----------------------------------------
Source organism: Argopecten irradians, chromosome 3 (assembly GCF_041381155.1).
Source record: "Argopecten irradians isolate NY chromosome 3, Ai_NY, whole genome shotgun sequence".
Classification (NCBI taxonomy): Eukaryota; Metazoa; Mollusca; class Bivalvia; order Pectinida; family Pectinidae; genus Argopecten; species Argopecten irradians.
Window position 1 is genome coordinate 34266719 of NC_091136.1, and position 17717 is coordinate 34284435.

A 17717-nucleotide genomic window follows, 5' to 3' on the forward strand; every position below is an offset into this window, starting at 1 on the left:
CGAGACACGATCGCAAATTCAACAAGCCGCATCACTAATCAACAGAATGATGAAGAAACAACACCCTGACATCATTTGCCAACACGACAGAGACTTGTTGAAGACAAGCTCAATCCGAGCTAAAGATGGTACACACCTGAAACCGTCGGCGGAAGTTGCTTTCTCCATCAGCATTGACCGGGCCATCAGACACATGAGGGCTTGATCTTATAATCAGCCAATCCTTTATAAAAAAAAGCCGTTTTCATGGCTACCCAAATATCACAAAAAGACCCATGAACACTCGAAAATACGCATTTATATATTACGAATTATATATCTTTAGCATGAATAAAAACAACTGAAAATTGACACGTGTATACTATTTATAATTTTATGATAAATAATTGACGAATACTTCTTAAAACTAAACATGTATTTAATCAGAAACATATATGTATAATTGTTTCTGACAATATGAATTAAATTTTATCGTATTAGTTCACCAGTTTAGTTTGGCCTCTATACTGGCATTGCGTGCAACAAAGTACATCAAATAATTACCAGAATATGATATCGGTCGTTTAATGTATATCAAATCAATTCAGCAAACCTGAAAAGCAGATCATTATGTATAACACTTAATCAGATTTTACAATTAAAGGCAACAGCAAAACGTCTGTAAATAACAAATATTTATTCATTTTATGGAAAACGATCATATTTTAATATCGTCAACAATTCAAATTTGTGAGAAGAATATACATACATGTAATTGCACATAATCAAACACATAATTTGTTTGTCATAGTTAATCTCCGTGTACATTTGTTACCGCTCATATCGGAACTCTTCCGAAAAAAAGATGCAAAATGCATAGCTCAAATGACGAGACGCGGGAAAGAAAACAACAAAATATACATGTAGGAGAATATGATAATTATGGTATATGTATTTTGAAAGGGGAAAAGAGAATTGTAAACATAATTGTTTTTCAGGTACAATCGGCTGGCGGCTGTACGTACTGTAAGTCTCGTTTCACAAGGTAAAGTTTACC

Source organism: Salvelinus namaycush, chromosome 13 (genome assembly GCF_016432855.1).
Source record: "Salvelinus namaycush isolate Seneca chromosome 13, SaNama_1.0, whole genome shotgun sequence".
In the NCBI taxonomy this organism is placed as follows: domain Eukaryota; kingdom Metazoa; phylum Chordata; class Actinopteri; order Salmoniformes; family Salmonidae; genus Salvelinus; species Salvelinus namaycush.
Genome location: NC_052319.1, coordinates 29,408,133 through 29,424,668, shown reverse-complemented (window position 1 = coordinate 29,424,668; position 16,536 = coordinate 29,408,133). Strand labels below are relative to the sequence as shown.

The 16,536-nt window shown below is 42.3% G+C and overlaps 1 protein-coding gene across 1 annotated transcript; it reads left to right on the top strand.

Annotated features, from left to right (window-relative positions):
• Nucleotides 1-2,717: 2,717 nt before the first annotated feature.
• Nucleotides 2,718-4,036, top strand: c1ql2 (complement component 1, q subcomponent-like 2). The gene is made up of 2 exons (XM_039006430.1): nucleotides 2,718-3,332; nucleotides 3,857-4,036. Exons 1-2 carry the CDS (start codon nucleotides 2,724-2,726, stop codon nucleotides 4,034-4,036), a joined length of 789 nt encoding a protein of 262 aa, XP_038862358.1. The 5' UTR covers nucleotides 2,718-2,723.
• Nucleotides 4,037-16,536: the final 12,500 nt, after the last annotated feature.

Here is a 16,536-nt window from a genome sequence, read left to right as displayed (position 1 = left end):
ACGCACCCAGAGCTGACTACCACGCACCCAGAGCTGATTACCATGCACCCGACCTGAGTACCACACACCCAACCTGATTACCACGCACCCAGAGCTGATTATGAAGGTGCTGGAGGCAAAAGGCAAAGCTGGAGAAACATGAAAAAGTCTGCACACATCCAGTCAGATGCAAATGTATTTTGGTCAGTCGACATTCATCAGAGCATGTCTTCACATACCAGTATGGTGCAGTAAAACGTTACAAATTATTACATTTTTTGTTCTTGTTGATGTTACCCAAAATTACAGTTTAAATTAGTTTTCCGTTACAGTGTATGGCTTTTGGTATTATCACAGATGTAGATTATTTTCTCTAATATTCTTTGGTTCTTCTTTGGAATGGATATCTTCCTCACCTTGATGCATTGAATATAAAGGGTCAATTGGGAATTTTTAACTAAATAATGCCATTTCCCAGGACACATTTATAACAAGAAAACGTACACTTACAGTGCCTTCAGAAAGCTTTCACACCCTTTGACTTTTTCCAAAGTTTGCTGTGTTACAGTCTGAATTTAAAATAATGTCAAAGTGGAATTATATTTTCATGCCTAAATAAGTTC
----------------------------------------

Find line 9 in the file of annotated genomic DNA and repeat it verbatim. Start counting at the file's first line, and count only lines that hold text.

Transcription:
In the NCBI taxonomy this organism is placed as follows: domain Eukaryota; kingdom Metazoa; phylum Chordata; class Actinopteri; order Salmoniformes; family Salmonidae; genus Salvelinus; species Salvelinus namaycush.